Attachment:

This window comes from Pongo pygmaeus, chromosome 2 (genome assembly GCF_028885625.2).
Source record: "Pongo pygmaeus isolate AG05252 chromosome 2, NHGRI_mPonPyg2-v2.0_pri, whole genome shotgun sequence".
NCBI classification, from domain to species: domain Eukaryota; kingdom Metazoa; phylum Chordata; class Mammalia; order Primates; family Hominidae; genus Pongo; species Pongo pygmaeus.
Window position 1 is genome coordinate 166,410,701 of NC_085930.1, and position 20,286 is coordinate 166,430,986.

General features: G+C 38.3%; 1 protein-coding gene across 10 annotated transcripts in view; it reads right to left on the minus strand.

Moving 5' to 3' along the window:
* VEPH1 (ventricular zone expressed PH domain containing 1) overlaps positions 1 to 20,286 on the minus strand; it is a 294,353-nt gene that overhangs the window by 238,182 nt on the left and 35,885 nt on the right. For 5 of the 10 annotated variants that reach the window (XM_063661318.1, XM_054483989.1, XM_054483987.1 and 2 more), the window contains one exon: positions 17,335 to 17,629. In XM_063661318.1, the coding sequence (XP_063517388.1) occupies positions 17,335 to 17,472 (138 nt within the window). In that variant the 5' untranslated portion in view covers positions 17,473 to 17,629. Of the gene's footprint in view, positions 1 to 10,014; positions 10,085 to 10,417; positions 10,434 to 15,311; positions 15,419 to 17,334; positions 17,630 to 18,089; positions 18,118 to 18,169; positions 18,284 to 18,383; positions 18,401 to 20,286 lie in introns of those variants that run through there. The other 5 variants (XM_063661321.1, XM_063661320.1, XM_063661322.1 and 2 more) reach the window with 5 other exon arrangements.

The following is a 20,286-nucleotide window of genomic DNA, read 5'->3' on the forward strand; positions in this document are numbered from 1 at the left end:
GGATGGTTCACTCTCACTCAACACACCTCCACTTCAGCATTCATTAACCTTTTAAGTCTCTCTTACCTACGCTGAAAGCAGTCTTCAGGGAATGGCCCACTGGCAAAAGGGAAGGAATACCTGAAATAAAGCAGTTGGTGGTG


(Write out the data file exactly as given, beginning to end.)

This window comes from Pongo pygmaeus, chromosome 2 (genome assembly GCF_028885625.2).
Source record: "Pongo pygmaeus isolate AG05252 chromosome 2, NHGRI_mPonPyg2-v2.0_pri, whole genome shotgun sequence".
NCBI classification, from domain to species: domain Eukaryota; kingdom Metazoa; phylum Chordata; class Mammalia; order Primates; family Hominidae; genus Pongo; species Pongo pygmaeus.
Window position 1 is genome coordinate 166,410,701 of NC_085930.1, and position 20,286 is coordinate 166,430,986.

General features: G+C 38.3%; 1 protein-coding gene across 10 annotated transcripts in view; it reads right to left on the minus strand.

Moving 5' to 3' along the window:
* VEPH1 (ventricular zone expressed PH domain containing 1) overlaps positions 1 to 20,286 on the minus strand; it is a 294,353-nt gene that overhangs the window by 238,182 nt on the left and 35,885 nt on the right. For 5 of the 10 annotated variants that reach the window (XM_063661318.1, XM_054483989.1, XM_054483987.1 and 2 more), the window contains one exon: positions 17,335 to 17,629. In XM_063661318.1, the coding sequence (XP_063517388.1) occupies positions 17,335 to 17,472 (138 nt within the window). In that variant the 5' untranslated portion in view covers positions 17,473 to 17,629. Of the gene's footprint in view, positions 1 to 10,014; positions 10,085 to 10,417; positions 10,434 to 15,311; positions 15,419 to 17,334; positions 17,630 to 18,089; positions 18,118 to 18,169; positions 18,284 to 18,383; positions 18,401 to 20,286 lie in introns of those variants that run through there. The other 5 variants (XM_063661321.1, XM_063661320.1, XM_063661322.1 and 2 more) reach the window with 5 other exon arrangements.

The following is a 20,286-nucleotide window of genomic DNA, read 5'->3' on the forward strand; positions in this document are numbered from 1 at the left end:
GGATGGTTCACTCTCACTCAACACACCTCCACTTCAGCATTCATTAACCTTTTAAGTCTCTCTTACCTACGCTGAAAGCAGTCTTCAGGGAATGGCCCACTGGCAAAAGGGAAGGAATACCTGAAATAAAGCAGTTGGTGGTG